METROPOLITAN CO. V. KAW VALLEY DISTRICT, 223 U. S. 519 (1912)Subscribe to Cases that cite 223 U. S. 519
U.S. Supreme Court
Metropolitan Co. v. Kaw Valley District, 223 U.S. 519 (1912)
Metropolitan Water Company v.
Kaw Valley Drainage District
Argued January 16, 1912
Decided February 19, 1912
223 U.S. 519
A direction in the mandate that the court below proceed in accordance with the opinion operates to make the opinion a part of the mandate as completely as though set out at length.
On appeal from a mere interlocutory order, the circuit court of appeals may direct the bill to be dismissed if it appears that the complainant is not entitled to maintain his suit.
Where the circuit court of appeals has authority to make a ruling which finally disposes of the case, and the defeated party does not successfully prosecute either the certification of the question of jurisdiction to this Court or writ of certiorari from this Court, the judgment of the circuit court of appeals remains conclusive upon the parties and binding upon the circuit court and any other court to which the case can be taken. Brown v. Alton Water Company, 222 U. S. 325.
The Metropolitan Water Company, a corporation of the State of West Virginia, owned land which the Kaw Valley Drainage District, a corporation of the State of Kansas, desired to acquire for public purposes.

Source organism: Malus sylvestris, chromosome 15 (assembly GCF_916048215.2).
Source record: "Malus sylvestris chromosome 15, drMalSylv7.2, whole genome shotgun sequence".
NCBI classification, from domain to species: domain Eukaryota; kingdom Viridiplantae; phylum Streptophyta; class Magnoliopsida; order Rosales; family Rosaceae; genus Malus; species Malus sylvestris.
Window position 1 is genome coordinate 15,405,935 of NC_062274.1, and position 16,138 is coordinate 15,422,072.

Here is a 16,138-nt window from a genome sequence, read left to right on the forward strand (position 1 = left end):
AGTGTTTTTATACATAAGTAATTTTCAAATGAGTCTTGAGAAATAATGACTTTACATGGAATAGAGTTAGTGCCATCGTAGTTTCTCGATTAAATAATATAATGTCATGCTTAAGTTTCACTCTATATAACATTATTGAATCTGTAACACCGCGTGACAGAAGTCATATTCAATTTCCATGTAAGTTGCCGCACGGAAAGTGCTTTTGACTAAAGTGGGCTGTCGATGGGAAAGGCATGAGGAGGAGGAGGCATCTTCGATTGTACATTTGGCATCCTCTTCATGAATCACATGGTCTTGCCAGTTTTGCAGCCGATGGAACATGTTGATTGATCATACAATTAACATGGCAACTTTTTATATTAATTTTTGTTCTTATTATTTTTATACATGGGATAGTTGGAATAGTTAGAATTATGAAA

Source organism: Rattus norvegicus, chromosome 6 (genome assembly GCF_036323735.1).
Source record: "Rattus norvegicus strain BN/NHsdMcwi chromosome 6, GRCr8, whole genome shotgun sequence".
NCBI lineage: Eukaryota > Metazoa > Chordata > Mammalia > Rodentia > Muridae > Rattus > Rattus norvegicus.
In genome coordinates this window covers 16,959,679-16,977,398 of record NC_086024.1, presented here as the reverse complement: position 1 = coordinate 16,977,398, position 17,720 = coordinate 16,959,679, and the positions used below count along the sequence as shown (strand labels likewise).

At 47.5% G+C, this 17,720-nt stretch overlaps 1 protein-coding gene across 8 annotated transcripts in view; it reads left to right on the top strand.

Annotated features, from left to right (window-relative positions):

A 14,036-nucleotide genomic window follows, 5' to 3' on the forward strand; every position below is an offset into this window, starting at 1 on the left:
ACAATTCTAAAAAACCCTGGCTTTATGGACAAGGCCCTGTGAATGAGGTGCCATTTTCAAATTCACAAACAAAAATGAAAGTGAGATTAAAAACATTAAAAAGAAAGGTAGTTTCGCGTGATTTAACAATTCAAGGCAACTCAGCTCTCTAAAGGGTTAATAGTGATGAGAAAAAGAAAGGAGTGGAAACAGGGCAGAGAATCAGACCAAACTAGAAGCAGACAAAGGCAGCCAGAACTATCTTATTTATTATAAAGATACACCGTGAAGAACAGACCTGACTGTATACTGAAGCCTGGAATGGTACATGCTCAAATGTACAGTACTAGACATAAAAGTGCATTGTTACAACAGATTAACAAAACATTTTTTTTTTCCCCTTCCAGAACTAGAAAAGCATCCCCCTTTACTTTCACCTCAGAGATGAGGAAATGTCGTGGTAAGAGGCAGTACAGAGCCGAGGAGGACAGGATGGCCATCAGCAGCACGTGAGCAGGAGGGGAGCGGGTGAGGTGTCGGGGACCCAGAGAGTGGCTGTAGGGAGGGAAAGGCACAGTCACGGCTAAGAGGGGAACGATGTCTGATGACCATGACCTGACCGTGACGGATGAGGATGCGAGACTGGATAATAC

Under the provisions of the act regulating the condemnation of land, the defendant in error presented to the chanroblesvirtualawlibrary
judge of the District Court of Wyandotte County a petition for the appointment of commissioners to value the property of the complainant, necessary to be condemned for drainage purposes. The water company immediately filed with the judge a petition to remove the case to the United States circuit court. After argument this petition was denied and commissioners were appointed. The complainant at once filed, in the United States circuit court, its bill in aid of the removal proceeding, praying that the defendant and the commissioners be enjoined from further prosecuting the condemnation proceedings. Among other things it alleged that the act violated the Fourteenth Amendment because it deprived the complainant of his property before judicial ascertainment of its value and before payment in that, when the report of the commissioners was filed with the register of deeds, the defendant, on paying the amount of the award, could take possession of the property, and, though an appeal to the district court was permitted, the defendant could retain possession in the meantime on giving bond to pay the amount of the verdict.
To this bill the defendant demurred, and, after hearing, a temporary injunction was granted restraining the defendant from proceeding further to condemn the property of the complainant. This order was reversed by the circuit court of appeals, which, in an elaborate opinion, held that the statute was valid and that, until an appeal was taken from the award of the commissioners, the proceeding was in the nature of an inquest to determine damages, and not a "suit" within the meaning of the removal statute, and therefore not removable into the federal court thereunder (186 F.3d 5).
The mandate directed
"that the order granting the injunction be reversed, and that the cause be, and the same is hereby, remanded to the said circuit court, with directions for proceeding in accordance with the opinion
of this Court."
On the return of the mandate, the circuit court sustained the demurrer, and, in allowing the appeal to this Court, certified that it dismissed the bill solely on the ground of the want of jurisdiction.